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17 January 2009 Clarifies the Definition of Ditching

After the extensive coverage of the 15 January 2008 ditching involving a US Airways A320, there has been an unprecedented public interest in the subject of airliner ditchings. On the day after the accident, USA Today quoted's data that there had only been three previous ditchings involving passenger jets. Several people sent me feedback pointing out events that they believed had been overlooked by I reviewed those events and excluded them, but after reviewing the ditching page at, I decided that the definition that was provided was not completely clear.

I revised the definitions page at to include the following definition for ditching:
An event where the flight crew intentionally lands an aircraft in some body of water such as a lake, a river, or the open ocean. In addition, the event would have to meet the following conditions or criteria:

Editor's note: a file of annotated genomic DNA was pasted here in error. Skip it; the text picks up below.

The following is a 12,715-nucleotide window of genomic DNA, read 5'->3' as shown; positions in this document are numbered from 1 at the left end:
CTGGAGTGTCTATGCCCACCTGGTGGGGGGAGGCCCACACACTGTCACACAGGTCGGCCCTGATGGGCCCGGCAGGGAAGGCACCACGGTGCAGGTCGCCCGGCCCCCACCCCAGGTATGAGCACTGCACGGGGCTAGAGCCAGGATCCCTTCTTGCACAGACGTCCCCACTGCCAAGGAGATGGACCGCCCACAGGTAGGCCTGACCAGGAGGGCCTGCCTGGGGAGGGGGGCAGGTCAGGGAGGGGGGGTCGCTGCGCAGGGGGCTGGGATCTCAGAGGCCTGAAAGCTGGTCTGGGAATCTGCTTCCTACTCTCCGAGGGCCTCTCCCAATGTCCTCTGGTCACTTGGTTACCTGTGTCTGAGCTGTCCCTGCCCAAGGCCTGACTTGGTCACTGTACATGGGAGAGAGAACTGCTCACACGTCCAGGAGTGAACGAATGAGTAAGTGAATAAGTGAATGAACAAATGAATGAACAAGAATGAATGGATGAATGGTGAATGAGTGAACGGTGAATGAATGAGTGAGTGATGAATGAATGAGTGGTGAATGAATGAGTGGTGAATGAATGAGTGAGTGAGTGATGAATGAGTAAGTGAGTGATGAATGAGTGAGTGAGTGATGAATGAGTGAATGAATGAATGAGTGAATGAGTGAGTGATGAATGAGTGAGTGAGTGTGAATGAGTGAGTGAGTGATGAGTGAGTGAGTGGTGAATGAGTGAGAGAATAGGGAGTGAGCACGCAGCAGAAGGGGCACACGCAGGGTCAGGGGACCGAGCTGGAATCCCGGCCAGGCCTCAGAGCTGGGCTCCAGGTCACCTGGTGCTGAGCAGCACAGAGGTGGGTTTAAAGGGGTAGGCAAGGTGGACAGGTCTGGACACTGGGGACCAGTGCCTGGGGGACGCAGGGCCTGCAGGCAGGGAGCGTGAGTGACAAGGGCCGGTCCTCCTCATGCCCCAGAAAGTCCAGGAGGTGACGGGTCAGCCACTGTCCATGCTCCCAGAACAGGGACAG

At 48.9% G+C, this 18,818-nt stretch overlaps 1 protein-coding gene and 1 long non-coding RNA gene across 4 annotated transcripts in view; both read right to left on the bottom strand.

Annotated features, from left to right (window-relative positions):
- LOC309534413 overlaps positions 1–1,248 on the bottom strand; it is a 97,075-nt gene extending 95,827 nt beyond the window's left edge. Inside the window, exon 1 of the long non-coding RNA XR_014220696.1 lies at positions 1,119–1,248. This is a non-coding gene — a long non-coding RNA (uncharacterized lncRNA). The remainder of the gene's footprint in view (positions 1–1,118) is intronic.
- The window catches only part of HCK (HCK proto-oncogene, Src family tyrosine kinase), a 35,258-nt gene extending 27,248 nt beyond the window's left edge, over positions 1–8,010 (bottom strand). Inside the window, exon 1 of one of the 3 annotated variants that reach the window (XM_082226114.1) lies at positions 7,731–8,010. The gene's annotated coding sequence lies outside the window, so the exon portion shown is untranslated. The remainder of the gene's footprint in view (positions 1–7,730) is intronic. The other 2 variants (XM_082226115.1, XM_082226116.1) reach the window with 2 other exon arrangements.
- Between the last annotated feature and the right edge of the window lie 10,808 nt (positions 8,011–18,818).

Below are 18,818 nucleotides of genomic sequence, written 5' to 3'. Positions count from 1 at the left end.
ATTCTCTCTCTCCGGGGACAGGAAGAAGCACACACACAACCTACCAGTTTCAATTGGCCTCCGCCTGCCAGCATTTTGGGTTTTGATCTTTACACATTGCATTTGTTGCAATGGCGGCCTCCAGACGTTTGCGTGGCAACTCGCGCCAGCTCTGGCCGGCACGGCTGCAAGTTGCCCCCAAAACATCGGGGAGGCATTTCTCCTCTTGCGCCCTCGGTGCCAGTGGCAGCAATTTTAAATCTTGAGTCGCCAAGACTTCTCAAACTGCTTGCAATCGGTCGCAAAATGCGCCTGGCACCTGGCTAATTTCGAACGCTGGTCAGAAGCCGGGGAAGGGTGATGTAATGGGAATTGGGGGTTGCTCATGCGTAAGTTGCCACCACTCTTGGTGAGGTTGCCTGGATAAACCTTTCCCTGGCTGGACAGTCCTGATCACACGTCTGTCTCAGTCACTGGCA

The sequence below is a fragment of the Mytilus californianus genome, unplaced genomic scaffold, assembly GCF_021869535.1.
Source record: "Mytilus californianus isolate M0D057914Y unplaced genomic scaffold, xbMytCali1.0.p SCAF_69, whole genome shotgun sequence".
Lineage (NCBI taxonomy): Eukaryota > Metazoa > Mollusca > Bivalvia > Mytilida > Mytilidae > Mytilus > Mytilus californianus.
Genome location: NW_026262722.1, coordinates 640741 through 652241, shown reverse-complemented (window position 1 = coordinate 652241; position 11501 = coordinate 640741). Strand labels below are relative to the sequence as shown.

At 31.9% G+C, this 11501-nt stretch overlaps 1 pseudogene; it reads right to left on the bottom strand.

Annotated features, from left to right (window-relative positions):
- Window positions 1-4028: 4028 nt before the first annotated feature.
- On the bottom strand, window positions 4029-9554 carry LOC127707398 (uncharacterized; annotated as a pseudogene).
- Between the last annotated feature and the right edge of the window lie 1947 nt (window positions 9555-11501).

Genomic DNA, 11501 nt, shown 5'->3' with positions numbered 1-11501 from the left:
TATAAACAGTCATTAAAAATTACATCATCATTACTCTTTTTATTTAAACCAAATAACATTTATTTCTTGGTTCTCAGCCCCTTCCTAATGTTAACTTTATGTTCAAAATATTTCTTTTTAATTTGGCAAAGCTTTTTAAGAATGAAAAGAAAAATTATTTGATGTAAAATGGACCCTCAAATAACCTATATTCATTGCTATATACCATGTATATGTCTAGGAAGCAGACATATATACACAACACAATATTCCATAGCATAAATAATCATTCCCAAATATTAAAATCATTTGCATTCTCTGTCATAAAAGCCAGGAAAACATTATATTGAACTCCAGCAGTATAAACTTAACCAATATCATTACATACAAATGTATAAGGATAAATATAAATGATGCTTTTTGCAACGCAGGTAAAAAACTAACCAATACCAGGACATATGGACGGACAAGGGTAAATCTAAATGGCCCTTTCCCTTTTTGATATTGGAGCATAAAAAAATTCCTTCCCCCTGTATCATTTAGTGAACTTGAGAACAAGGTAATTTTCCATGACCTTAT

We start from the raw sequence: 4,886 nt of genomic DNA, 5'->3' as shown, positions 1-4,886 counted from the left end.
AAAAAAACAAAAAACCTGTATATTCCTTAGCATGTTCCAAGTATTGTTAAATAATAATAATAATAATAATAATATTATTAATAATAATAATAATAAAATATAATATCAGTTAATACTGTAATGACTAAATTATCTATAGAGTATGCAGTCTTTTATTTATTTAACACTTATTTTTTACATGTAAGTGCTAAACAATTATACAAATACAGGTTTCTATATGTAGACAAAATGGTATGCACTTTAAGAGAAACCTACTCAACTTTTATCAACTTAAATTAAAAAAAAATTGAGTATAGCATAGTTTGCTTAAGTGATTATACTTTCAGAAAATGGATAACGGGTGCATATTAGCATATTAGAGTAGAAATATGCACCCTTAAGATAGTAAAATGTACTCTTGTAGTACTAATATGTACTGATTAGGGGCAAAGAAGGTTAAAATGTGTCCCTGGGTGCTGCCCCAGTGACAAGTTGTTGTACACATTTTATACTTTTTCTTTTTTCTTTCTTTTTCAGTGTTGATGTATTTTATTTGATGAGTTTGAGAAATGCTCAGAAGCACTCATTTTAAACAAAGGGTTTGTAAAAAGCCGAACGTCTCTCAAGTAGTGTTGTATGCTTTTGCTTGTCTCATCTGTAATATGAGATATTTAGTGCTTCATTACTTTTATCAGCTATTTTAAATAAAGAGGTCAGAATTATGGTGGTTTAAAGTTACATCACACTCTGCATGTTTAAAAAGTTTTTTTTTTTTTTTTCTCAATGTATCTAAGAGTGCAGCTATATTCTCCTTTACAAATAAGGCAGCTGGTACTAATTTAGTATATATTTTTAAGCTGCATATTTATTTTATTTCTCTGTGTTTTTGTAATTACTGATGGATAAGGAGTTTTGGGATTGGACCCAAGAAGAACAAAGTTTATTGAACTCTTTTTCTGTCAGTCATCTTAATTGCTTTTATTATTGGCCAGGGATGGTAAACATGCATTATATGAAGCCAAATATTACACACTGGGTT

• Accidental or unintentional landings or excursions onto water are excluded, such as runway overruns or controlled flight into water.
  • Uncontrolled impacts with water are excluded.
  • The body of water must be deep enough that if the aircraft sinks, some or all of the occupants would have to evacuate the aircraft cabin to avoid drowning.

This definition is consistent with how has always defined ditchings. If you believe that the definition needs further work, by all means leave a comment to this post with your suggestions.


  1. You incorrectly state that the Ethiopian B767 that ditched near the Comoros Islands in 1996 had run out of fuel. This myth persists to this day. Had that actually happened the RAT would have been deployed. But as the video clearly shows, the RAT is stored and its cover door is still closed under the right wing root.

  2. Speaking as an old professional aviator, it looks to me, via this definition, like the lawyers are continuing their takeover of everything. Just a good thing old Captain "Sully" was of a generation, like me, who pretty much ignores the "Esquires" and takes care of getting the job done.